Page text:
Unfinished Business: International Commission against Impunity in Guatemala dismantled
Peace, Democracy and Law, 03/09/2019
One of the most successful anti-corruption campaigns the world has ever seen comes to a premature end today. The International Commission against Impunity in Guatemala, CICIG, led a 12-year effort to strengthen the rule of law in a country notorious for its high level of corruption and impunity. Guatemala’s president had ordered the shutdown of the U.N. sponsored body.
“The successful work of CICIG to strengthen the judicial system and to guarantee accountability, transparency and respect for the rule of law in Guatemala must continue. The work of CICIG should be used as a road map for the future, also in other parts of the world where corruption is poisoning society”, says Ole von Uexkull, Executive Director of the Right Livelihood Foundation.
In 2018, two eminent personalities in CICIG’s drive for accountability and justice, Iván Velásquez, the Colombian head of CICIG, and Thelma Aldana, Guatemala’s Chief Prosecutor from 2014 to 2018, received the Right Livelihood Award “for their innovative work in exposing abuse of power and prosecuting corruption, thus rebuilding people’s trust in public institutions.”
“CICIG’s greatest legacy is the strengthening of the Public Ministry and the system of justice in general. But most importantly, it contributed to the public awareness that nobody is above the law and that the fight against corruption and impunity is possible”, says Thelma Aldana.
Since the start, CICIG investigated 120 high-impact cases of graft that involved powerful politicians and influential businesspeople and it submitted 34 proposals for legal reform. The investigations led to the dismantling of 70 criminal structures, the prosecution of 600 people and the ordering of 400 sentences according to a final report presented by the Commission in Guatemala City on August 20.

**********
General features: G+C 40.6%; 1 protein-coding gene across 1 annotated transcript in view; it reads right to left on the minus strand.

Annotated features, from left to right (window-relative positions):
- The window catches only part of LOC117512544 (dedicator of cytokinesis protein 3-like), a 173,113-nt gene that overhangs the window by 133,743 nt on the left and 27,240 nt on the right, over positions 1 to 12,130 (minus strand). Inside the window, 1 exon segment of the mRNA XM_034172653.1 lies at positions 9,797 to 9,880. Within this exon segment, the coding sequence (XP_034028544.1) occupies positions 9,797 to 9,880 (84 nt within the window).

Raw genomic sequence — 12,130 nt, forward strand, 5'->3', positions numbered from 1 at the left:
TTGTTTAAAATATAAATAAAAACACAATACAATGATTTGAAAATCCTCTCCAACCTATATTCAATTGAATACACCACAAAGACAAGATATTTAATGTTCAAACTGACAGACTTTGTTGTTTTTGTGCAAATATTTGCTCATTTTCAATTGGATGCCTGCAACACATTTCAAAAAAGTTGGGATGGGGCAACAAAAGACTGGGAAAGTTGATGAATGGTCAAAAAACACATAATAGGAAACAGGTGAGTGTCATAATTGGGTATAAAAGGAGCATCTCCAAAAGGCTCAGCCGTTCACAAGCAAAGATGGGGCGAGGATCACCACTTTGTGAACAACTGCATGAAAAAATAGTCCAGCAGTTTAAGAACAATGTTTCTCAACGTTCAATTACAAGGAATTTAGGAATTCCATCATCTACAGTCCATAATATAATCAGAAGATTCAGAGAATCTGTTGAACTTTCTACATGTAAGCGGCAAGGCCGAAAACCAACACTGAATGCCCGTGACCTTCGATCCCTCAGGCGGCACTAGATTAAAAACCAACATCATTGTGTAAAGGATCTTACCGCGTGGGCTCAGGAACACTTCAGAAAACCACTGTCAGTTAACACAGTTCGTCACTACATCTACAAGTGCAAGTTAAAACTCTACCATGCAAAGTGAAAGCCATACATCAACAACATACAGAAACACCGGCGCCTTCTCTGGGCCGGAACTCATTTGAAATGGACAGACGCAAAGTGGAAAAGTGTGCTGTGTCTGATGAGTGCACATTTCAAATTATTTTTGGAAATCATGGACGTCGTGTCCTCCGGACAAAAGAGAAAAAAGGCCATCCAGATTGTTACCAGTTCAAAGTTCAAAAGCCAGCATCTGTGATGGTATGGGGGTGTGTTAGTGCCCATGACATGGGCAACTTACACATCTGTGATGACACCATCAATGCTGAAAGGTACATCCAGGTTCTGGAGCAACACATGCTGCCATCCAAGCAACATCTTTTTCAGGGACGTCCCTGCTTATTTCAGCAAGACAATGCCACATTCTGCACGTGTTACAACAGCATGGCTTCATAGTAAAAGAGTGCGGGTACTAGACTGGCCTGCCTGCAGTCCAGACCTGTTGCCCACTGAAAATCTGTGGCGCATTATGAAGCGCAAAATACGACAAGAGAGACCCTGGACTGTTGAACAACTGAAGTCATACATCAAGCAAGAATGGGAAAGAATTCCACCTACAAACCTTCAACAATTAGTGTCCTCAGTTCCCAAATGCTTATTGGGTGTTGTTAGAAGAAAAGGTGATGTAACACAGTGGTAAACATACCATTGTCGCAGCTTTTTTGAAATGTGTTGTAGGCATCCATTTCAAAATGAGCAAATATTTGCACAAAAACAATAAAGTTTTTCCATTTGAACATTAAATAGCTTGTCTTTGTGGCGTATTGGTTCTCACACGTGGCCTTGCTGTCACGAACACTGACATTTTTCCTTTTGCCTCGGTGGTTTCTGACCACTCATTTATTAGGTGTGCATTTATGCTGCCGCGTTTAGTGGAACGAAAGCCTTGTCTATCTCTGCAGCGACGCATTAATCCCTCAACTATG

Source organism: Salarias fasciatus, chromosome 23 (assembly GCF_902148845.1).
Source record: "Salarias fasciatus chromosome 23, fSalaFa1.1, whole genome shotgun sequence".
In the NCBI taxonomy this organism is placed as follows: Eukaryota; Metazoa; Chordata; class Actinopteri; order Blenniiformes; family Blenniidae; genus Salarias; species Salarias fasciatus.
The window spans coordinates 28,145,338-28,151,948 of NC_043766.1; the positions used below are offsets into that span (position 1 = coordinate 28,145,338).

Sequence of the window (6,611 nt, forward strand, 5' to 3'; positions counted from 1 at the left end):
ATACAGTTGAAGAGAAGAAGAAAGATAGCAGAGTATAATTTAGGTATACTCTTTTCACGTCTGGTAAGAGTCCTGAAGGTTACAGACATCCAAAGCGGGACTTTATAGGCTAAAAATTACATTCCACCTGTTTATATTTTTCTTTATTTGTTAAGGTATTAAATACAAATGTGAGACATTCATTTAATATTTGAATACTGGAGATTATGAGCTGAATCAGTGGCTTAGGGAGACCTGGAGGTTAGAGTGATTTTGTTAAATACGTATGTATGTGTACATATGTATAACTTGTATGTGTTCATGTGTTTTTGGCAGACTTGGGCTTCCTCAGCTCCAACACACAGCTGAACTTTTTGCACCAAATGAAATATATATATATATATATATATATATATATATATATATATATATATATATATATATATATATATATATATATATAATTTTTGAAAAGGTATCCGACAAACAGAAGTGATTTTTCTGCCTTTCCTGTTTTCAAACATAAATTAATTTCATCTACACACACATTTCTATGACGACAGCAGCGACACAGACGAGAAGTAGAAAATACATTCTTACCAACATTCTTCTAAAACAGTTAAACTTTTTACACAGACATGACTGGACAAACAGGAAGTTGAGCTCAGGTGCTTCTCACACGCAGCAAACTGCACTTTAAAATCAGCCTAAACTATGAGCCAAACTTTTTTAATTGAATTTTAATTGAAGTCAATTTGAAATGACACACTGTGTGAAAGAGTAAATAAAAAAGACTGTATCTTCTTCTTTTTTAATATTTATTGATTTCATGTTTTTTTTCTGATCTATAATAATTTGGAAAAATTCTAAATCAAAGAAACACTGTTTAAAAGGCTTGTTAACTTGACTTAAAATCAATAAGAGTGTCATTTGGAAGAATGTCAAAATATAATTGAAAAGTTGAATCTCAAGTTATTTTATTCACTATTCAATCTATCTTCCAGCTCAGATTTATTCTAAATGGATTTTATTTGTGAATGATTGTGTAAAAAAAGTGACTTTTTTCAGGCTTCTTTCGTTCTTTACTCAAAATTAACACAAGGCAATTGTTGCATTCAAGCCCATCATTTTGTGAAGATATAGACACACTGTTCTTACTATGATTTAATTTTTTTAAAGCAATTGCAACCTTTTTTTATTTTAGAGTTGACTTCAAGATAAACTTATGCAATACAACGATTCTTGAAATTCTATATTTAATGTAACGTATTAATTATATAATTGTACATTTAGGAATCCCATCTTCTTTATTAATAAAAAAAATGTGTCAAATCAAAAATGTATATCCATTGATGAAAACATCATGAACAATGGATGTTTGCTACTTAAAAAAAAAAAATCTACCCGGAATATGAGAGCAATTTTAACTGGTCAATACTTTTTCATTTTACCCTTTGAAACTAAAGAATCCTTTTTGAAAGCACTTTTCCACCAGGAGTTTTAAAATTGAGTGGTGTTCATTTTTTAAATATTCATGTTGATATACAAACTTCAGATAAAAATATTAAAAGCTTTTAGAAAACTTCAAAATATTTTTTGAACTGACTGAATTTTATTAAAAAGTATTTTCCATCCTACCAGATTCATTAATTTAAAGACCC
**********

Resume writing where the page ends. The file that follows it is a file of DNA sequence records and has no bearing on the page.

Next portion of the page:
Velásquez and Aldana had to address the presentation of the report by video message. Velásquez has been declared persona non grata and was barred from entering the country by presidential order. Aldana left Guatemala for security reasons earlier this year while a persecution campaign put her out of the Presidential elections.
CICIG had been invited into Guatemala in 2007 by a former government desperate to free the country from the grip of organised crime groups and acting on civil society demands. The commission’s work brought down former President Otto Pérez Molina and his vice-president. When the investigations zoomed in on Jimmy Morales, the current president, he declared CICIG a threat to the country. Morales declined to renew its mandate and ordered the commission’s international staff to leave.
The 2019 Right Livelihood Award Laureates will be announced in Stockholm on 25 September.
For further information, please contact, Johannes Mosskin, Director of Communications (see contact details below).
About the Right Livelihood Foundation
Established in 1980, the Right Livelihood Foundation honours and supports courageous people solving global problems. The Swedish Foundation annually presents the Right Livelihood Award, widely known as the ‘Alternative Nobel Prize’. The Foundation sees its role as being the megaphone and shield for the Laureates and provides them with long-term support. It also helps protect award recipients whose life and liberty are in danger. To this date, there are 174 Laureates from 70 countries working on all 17 UN Sustainable Development Goals.
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